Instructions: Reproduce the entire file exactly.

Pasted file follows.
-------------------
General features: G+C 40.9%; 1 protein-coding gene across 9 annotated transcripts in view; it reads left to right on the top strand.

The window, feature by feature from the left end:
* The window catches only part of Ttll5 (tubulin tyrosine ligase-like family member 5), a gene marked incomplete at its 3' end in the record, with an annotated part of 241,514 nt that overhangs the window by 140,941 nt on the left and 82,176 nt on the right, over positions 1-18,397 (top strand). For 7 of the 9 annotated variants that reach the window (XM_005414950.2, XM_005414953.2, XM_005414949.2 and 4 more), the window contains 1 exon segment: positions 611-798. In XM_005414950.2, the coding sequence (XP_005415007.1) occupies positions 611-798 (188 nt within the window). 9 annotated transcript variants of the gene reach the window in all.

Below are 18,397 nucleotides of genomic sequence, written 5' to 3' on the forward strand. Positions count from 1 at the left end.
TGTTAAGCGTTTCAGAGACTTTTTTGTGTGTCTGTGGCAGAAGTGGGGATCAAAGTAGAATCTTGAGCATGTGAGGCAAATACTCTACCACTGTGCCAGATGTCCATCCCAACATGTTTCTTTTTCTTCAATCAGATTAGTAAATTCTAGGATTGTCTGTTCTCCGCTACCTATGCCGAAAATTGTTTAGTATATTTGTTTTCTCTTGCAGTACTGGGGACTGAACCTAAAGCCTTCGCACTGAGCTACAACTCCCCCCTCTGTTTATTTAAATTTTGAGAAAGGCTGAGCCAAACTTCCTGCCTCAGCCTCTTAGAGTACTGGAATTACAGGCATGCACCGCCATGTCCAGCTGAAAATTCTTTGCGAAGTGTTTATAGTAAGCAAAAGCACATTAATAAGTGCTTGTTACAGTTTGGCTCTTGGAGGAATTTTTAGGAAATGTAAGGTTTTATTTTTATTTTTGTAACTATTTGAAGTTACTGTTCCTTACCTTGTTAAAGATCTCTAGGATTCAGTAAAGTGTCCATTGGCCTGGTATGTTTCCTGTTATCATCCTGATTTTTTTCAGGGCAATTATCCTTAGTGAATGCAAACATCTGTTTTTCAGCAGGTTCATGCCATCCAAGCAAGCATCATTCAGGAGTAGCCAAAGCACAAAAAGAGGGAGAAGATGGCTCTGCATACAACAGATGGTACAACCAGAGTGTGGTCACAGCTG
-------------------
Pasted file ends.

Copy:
General features: G+C 40.9%; 1 protein-coding gene across 9 annotated transcripts in view; it reads left to right on the top strand.

The window, feature by feature from the left end:
* The window catches only part of Ttll5 (tubulin tyrosine ligase-like family member 5), a gene marked incomplete at its 3' end in the record, with an annotated part of 241,514 nt that overhangs the window by 140,941 nt on the left and 82,176 nt on the right, over positions 1-18,397 (top strand). For 7 of the 9 annotated variants that reach the window (XM_005414950.2, XM_005414953.2, XM_005414949.2 and 4 more), the window contains 1 exon segment: positions 611-798. In XM_005414950.2, the coding sequence (XP_005415007.1) occupies positions 611-798 (188 nt within the window). 9 annotated transcript variants of the gene reach the window in all.

Below are 18,397 nucleotides of genomic sequence, written 5' to 3' on the forward strand. Positions count from 1 at the left end.
TGTTAAGCGTTTCAGAGACTTTTTTGTGTGTCTGTGGCAGAAGTGGGGATCAAAGTAGAATCTTGAGCATGTGAGGCAAATACTCTACCACTGTGCCAGATGTCCATCCCAACATGTTTCTTTTTCTTCAATCAGATTAGTAAATTCTAGGATTGTCTGTTCTCCGCTACCTATGCCGAAAATTGTTTAGTATATTTGTTTTCTCTTGCAGTACTGGGGACTGAACCTAAAGCCTTCGCACTGAGCTACAACTCCCCCCTCTGTTTATTTAAATTTTGAGAAAGGCTGAGCCAAACTTCCTGCCTCAGCCTCTTAGAGTACTGGAATTACAGGCATGCACCGCCATGTCCAGCTGAAAATTCTTTGCGAAGTGTTTATAGTAAGCAAAAGCACATTAATAAGTGCTTGTTACAGTTTGGCTCTTGGAGGAATTTTTAGGAAATGTAAGGTTTTATTTTTATTTTTGTAACTATTTGAAGTTACTGTTCCTTACCTTGTTAAAGATCTCTAGGATTCAGTAAAGTGTCCATTGGCCTGGTATGTTTCCTGTTATCATCCTGATTTTTTTCAGGGCAATTATCCTTAGTGAATGCAAACATCTGTTTTTCAGCAGGTTCATGCCATCCAAGCAAGCATCATTCAGGAGTAGCCAAAGCACAAAAAGAGGGAGAAGATGGCTCTGCATACAACAGATGGTACAACCAGAGTGTGGTCACAGCTG